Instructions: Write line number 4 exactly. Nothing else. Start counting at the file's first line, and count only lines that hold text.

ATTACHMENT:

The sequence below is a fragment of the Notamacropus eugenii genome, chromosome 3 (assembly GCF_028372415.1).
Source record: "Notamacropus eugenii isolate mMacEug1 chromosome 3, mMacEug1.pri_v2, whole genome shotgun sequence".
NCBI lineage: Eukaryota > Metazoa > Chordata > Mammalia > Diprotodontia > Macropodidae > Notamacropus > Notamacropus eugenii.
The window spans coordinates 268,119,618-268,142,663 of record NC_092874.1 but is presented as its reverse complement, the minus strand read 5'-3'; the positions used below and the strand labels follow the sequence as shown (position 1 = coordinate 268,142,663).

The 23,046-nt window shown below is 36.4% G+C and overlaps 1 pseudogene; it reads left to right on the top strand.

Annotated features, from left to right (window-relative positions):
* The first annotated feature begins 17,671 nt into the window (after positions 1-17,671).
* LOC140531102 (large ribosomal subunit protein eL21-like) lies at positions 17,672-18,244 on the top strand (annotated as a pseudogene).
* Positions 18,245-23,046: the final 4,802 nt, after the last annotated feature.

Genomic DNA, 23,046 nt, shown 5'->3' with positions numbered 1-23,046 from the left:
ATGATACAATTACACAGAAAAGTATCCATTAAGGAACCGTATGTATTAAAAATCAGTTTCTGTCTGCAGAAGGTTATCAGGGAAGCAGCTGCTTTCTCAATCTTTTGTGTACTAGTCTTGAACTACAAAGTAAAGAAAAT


The window spans coordinates 268,119,618-268,142,663 of record NC_092874.1 but is presented as its reverse complement, the minus strand read 5'-3'; the positions used below and the strand labels follow the sequence as shown (position 1 = coordinate 268,142,663).